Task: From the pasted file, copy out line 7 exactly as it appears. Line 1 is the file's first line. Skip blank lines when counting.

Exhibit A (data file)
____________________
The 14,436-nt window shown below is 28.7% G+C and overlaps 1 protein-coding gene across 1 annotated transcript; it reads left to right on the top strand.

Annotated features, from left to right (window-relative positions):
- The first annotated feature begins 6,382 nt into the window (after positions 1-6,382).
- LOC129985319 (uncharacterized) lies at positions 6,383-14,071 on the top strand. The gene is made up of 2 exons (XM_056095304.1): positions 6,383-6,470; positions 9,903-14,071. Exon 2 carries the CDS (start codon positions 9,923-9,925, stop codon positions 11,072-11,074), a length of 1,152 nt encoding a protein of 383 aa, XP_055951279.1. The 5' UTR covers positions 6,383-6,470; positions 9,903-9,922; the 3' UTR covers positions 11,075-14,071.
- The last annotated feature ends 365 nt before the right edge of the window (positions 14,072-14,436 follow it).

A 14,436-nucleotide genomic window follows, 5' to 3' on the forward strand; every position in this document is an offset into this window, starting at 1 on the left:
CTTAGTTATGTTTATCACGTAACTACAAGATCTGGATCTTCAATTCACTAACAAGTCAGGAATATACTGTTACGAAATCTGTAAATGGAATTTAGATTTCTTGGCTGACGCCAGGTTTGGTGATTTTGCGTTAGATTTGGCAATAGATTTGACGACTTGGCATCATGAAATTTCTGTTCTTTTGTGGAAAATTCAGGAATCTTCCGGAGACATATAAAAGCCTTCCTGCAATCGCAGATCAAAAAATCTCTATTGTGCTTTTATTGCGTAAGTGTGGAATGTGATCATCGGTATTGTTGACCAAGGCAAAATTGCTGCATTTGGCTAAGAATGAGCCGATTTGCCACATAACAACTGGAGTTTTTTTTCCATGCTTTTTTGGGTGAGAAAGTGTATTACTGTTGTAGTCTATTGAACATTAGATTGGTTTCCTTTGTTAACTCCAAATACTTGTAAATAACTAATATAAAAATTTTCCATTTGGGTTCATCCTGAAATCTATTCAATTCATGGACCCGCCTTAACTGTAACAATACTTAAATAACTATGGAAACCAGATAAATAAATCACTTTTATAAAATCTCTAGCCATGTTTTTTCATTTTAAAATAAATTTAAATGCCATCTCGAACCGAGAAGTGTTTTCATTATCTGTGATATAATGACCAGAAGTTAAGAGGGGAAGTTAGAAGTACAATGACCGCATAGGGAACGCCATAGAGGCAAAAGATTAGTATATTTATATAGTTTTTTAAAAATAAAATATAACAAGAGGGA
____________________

CTTAGTTATGTTTATCACGTAACTACAAGATCTGGATCTTCAATTCACTAACAAGTCAGGAATATACTGTTACGAAATCTGTAAATGGAATTTAGATTTCTTGGCTGACGCCAGGTTTGGTGATTTTGCGTTAGATTTGGCAATAGATTTGACGACTTGGCATCATGAAATTTCTGTTCTTTTGTGGAAAATTCAGGAATCTTCCGGAGACATATAAAAGCCTTCCTGCAATCGCAGATCAAAAAATCTCTATTGTGCTTTTATTGCGTAAGTGTGGAATGTGATCATCGGTATTGTTGACCAAGGCAAAATTGCTGCATTTGGCTAAGAATGAGCCGATTTGCCACATAACAACTGGAGTTTTTTTTCCATGCTTTTTTGGGTGAGAAAGTGTATTACTGTTGTAGTCTATTGAACATTAGATTGGTTTCCTTTGTTAACTCCAAATACTTGTAAATAACTAATATAAAAATTTTCCATTTGGGTTCATCCTGAAATCTATTCAATTCATGGACCCGCCTTAACTGTAACAATACTTAAATAACTATGGAAACCAGATAAATAAATCACTTTTATAAAATCTCTAGCCATGTTTTTTCATTTTAAAATAAATTTAAATGCCATCTCGAACCGAGAAGTGTTTTCATTATCTGTGATATAATGACCAGAAGTTAAGAGGGGAAGTTAGAAGTACAATGACCGCATAGGGAACGCCATAGAGGCAAAAGATTAGTATATTTATATAGTTTTTTAAAAATAAAATATAACAAGAGGGA